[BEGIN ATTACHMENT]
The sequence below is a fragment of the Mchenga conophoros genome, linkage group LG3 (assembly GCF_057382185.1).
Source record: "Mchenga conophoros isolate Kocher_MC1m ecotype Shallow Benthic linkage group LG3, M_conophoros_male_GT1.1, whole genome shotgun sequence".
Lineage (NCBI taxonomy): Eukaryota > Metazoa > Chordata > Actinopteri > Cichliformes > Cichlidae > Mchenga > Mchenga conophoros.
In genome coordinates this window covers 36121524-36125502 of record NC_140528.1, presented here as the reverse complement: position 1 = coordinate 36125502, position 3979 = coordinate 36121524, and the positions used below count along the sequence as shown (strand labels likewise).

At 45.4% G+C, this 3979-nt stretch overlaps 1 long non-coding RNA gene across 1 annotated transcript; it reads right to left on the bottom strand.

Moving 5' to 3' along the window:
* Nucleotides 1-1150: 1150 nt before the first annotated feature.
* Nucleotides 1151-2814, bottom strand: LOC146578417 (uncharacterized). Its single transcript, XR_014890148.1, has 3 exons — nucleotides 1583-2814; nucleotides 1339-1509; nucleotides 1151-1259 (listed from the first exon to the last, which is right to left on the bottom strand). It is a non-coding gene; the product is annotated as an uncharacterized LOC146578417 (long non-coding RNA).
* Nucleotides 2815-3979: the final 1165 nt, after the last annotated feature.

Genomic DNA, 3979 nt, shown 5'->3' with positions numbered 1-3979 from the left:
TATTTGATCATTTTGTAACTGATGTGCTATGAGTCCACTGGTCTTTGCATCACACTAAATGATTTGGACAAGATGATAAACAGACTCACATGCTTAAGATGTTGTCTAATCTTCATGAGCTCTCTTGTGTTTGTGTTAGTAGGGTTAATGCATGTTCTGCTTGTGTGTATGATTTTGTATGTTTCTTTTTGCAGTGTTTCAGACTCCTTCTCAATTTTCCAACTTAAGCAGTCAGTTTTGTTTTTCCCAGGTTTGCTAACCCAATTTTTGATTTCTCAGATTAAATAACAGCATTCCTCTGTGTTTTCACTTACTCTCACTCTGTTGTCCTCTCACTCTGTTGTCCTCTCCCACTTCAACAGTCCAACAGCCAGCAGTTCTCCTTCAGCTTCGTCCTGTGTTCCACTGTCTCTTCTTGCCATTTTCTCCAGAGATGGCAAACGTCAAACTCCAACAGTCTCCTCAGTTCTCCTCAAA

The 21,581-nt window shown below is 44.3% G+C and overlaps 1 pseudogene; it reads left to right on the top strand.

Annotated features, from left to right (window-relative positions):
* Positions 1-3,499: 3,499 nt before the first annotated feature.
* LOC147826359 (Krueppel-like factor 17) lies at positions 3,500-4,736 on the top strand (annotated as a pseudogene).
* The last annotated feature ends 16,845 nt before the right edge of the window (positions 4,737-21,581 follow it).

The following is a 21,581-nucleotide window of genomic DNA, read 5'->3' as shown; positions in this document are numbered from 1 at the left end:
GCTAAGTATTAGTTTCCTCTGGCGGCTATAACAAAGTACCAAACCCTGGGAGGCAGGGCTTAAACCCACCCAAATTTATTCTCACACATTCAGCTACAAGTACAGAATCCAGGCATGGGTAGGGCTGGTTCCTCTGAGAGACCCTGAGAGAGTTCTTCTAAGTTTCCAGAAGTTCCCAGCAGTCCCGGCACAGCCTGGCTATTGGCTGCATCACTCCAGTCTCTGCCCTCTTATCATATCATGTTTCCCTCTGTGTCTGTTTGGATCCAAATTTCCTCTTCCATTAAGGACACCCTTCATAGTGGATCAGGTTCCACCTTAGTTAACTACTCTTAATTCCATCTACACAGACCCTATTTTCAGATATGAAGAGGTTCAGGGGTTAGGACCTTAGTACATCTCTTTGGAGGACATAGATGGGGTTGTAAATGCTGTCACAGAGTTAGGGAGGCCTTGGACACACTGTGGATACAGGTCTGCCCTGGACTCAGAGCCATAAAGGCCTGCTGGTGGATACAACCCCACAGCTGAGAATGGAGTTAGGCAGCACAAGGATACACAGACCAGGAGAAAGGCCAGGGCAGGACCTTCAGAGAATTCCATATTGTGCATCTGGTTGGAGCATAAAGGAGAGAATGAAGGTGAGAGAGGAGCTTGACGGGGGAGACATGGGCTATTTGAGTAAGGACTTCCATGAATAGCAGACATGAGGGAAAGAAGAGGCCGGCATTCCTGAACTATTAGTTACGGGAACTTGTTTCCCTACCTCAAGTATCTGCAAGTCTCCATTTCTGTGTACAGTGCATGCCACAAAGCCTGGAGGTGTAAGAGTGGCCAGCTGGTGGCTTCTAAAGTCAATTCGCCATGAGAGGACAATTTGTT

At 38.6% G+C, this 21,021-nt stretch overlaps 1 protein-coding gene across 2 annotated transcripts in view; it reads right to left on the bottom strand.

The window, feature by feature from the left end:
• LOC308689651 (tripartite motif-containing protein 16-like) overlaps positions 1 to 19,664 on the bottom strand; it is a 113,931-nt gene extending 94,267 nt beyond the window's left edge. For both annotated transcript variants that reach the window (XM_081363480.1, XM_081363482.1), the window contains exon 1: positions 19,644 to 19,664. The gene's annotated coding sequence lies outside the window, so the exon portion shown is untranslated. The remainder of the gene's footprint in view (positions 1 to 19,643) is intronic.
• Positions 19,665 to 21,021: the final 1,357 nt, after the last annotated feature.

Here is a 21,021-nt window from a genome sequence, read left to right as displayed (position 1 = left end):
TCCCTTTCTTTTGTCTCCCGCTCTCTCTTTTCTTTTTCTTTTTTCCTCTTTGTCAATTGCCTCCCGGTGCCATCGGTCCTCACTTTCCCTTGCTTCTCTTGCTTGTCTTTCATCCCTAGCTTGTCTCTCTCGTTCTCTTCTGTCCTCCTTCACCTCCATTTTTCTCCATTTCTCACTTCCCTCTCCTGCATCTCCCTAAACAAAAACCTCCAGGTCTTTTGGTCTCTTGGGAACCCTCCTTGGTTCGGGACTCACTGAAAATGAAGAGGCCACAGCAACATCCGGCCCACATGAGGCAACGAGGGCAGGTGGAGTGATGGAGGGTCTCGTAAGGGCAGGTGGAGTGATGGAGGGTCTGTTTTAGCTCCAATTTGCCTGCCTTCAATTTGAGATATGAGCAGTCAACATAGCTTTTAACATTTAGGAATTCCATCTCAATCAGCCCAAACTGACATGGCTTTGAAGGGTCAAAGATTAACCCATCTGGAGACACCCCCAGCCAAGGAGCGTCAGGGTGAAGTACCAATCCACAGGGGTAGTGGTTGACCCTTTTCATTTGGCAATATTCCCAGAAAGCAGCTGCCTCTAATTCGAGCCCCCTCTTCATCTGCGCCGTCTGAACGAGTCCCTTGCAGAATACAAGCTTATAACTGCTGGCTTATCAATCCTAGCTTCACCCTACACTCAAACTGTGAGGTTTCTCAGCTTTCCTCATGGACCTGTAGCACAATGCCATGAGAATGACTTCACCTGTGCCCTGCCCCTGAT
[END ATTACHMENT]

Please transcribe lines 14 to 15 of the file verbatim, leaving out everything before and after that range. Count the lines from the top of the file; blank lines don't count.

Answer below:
* Positions 1-3,499: 3,499 nt before the first annotated feature.
* LOC147826359 (Krueppel-like factor 17) lies at positions 3,500-4,736 on the top strand (annotated as a pseudogene).